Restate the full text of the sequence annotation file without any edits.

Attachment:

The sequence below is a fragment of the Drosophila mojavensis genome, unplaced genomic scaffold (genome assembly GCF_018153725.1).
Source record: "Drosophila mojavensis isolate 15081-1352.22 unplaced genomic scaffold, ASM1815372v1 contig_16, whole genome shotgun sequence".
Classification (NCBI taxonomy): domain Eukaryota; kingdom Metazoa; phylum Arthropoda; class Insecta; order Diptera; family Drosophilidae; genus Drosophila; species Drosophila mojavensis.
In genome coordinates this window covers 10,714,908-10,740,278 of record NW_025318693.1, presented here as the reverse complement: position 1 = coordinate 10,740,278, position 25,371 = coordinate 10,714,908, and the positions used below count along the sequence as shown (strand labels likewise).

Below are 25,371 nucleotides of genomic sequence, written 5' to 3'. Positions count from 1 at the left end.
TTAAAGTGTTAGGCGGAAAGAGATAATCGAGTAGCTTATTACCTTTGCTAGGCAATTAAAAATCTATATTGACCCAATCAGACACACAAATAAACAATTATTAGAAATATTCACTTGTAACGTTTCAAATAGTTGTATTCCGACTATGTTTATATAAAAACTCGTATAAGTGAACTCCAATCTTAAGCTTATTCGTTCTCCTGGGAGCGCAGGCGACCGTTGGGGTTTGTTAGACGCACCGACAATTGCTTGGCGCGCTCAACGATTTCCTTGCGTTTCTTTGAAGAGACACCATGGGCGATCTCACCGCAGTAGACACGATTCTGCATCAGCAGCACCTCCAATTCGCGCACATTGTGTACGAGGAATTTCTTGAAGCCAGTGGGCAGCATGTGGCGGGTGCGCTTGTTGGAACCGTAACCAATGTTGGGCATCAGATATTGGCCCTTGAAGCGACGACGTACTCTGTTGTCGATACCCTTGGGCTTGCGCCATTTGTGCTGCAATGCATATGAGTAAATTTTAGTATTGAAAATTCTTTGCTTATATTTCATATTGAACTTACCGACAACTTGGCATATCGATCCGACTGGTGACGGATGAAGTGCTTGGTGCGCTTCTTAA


The sequence below is a fragment of the Drosophila mojavensis genome, unplaced genomic scaffold (genome assembly GCF_018153725.1).
Source record: "Drosophila mojavensis isolate 15081-1352.22 unplaced genomic scaffold, ASM1815372v1 contig_16, whole genome shotgun sequence".
Classification (NCBI taxonomy): domain Eukaryota; kingdom Metazoa; phylum Arthropoda; class Insecta; order Diptera; family Drosophilidae; genus Drosophila; species Drosophila mojavensis.
In genome coordinates this window covers 10,714,908-10,740,278 of record NW_025318693.1, presented here as the reverse complement: position 1 = coordinate 10,740,278, position 25,371 = coordinate 10,714,908, and the positions used below count along the sequence as shown (strand labels likewise).

Below are 25,371 nucleotides of genomic sequence, written 5' to 3'. Positions count from 1 at the left end.
TTAAAGTGTTAGGCGGAAAGAGATAATCGAGTAGCTTATTACCTTTGCTAGGCAATTAAAAATCTATATTGACCCAATCAGACACACAAATAAACAATTATTAGAAATATTCACTTGTAACGTTTCAAATAGTTGTATTCCGACTATGTTTATATAAAAACTCGTATAAGTGAACTCCAATCTTAAGCTTATTCGTTCTCCTGGGAGCGCAGGCGACCGTTGGGGTTTGTTAGACGCACCGACAATTGCTTGGCGCGCTCAACGATTTCCTTGCGTTTCTTTGAAGAGACACCATGGGCGATCTCACCGCAGTAGACACGATTCTGCATCAGCAGCACCTCCAATTCGCGCACATTGTGTACGAGGAATTTCTTGAAGCCAGTGGGCAGCATGTGGCGGGTGCGCTTGTTGGAACCGTAACCAATGTTGGGCATCAGATATTGGCCCTTGAAGCGACGACGTACTCTGTTGTCGATACCCTTGGGCTTGCGCCATTTGTGCTGCAATGCATATGAGTAAATTTTAGTATTGAAAATTCTTTGCTTATATTTCATATTGAACTTACCGACAACTTGGCATATCGATCCGACTGGTGACGGATGAAGTGCTTGGTGCGCTTCTTAA